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Space shooter Boundary is Call of Duty in zero-G

(Image credit: Surgical Scapels)

Finally, a game brave enough to answer the question on all of our lips: "What would happen if there was a gunfight on the International Space Station?" This multiplayer shooter tackles its pleasingly silly premise with a surprising seriousness, kitting out its astronauts with plausible near-future tech and maintaining a clean, NASA-appropriate aesthetic.

Crudely speaking, this is Call of Duty in zero-G—two teams of five pick loadouts, jump into a map, and shoot at each other a bunch… in space. But over the course of my hands-on I'm delighted to find that the setting is far more than just a gimmick.

A generous jetpack allows for all the freedom of realistic zero-G movement without any of its frustrating limitations. Where the Outer Wilds earlier this year reveled in the humour and challenge of struggling against physics, Boundary is more interested in the possibilities unrestricted 3D movement opens up.

(Image credit: Surgical Scapels)

Your controls are all grounded in the familiar. You're free to move forward, back, left, and right as normal. To move up, you press space, as if jumping. To move down, you press ctrl, as if crouching. You can even 'sprint'—actually a little jet boost—for quick manoeuvring. The only unusual thing is the ability to spin your body left or right, allowing you to turn upside-down—or, rather, to recognise that upside-downness is relative.

You're a little cumbersome, but in a way that's convincing rather than annoying—you feel like an astronaut. And the resulting game isn't one where speed, or even a quick aim, are always king.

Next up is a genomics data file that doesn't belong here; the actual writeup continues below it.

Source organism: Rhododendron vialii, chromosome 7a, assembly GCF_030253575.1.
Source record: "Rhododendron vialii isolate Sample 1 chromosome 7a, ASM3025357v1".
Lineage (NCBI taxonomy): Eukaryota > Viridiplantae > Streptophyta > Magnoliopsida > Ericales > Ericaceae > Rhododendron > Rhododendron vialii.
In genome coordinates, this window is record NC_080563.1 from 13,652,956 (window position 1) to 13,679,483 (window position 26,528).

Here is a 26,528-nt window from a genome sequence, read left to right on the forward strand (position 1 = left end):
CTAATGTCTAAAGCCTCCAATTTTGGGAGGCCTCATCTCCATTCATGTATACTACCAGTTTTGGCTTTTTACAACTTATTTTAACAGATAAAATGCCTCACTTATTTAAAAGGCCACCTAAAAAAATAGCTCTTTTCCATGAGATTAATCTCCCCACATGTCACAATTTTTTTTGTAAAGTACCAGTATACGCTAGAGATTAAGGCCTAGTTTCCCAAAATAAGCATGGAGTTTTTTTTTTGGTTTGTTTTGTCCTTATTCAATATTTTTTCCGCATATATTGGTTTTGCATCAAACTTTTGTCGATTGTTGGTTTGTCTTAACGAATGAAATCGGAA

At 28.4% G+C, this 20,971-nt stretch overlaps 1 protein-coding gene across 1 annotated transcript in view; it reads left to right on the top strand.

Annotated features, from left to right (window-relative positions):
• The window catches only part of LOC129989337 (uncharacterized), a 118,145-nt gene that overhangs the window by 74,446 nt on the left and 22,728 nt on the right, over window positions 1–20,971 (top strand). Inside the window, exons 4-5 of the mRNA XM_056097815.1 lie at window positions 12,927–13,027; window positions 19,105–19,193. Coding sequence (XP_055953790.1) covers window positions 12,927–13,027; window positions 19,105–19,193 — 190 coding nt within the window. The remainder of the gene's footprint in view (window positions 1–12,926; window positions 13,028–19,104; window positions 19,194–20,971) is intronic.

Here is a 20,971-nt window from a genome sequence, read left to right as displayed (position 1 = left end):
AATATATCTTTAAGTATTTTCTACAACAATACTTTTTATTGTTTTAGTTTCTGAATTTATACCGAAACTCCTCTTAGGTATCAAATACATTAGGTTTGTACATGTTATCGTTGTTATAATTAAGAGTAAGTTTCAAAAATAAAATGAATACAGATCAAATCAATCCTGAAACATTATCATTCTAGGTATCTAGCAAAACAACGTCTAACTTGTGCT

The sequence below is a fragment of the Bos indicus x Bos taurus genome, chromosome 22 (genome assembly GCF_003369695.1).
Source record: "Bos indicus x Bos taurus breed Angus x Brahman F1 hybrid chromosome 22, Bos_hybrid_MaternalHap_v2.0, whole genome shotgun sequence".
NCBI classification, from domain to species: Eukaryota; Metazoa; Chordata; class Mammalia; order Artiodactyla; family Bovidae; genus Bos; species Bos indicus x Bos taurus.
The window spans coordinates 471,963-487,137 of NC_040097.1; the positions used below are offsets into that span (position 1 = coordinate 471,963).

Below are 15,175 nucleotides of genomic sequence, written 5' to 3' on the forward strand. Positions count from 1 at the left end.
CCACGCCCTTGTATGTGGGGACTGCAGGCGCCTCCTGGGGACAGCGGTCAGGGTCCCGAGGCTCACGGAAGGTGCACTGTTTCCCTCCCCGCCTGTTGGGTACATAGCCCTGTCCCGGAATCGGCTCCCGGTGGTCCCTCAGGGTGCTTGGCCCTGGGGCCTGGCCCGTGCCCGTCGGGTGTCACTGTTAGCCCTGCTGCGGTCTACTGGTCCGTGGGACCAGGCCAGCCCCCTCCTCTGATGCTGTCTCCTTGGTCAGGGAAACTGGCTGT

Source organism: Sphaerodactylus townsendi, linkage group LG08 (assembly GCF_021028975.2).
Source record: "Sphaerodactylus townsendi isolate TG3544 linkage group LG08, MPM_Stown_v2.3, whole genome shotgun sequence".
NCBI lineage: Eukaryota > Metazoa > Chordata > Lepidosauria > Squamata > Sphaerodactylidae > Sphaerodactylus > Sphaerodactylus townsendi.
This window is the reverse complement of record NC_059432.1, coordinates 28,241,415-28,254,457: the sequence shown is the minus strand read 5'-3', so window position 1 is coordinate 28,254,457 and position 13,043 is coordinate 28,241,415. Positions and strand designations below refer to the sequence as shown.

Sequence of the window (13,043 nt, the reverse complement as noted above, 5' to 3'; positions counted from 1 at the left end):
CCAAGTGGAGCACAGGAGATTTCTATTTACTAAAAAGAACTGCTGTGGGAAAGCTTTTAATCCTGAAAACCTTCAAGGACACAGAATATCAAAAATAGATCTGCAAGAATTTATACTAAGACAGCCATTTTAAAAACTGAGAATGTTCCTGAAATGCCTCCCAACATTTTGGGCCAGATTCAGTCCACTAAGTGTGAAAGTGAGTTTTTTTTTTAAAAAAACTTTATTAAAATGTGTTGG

Because anyone can be anywhere, there's a huge emphasis on sightlines. Hide between chunks of floating space-station, and you're relatively safe, but you'll struggle to find enemies. Fly out into the emptier space around the edges of the map and you gain a fantastic view of the action, but you're also a sitting duck. 

Each bullet is modelled with accurate physics, but in space there's no bullet drop, so there's little safety gained from distance. Anyone you can see, you can snipe, even with a lowly pistol. So the trick is in knowing when to prioritise vision or cover—and figuring out what cover even is when enemies can be above and below.

The maps play around with this core idea brilliantly. One is divided by a huge field of solar panels, obscuring one half of the map from the other. But with the environment being destructible, you can shoot out segments to create openings to peek through. In one match I stalk from 'below' before bursting up in ambush—one of the devs identifies it as 'playing like a submarine'.

(Image credit: Surgical Scapels)

The emphasis is firmly on strategy over reflexes, and it's a wonderfully mind-bending kind of strategy. Understanding not only where you should be at any given moment—and even which way up you should be—but also where enemies likely are is a constant challenge, with a real rush to cracking it. 

I'm rubbish at shooters normally, but in this strange, slightly slower world (or lack of world), I find myself ruthlessly efficient. As I hunt around spinning stations, I feel like some kind of horrible space shark, a zero-G predator out-manoeuvring my prey until they literally don't know which way is up. It's hugely satisfying.

So 'Call of Duty in zero-G' is apt, but it turns out removing one of the essential forces of the universe from the equation makes more of a difference than you might expect. While the gunplay is nothing new, it's entirely recontextualised by the movement and the areas you're traversing—and the result is the most compelling multiplayer game I've played all year.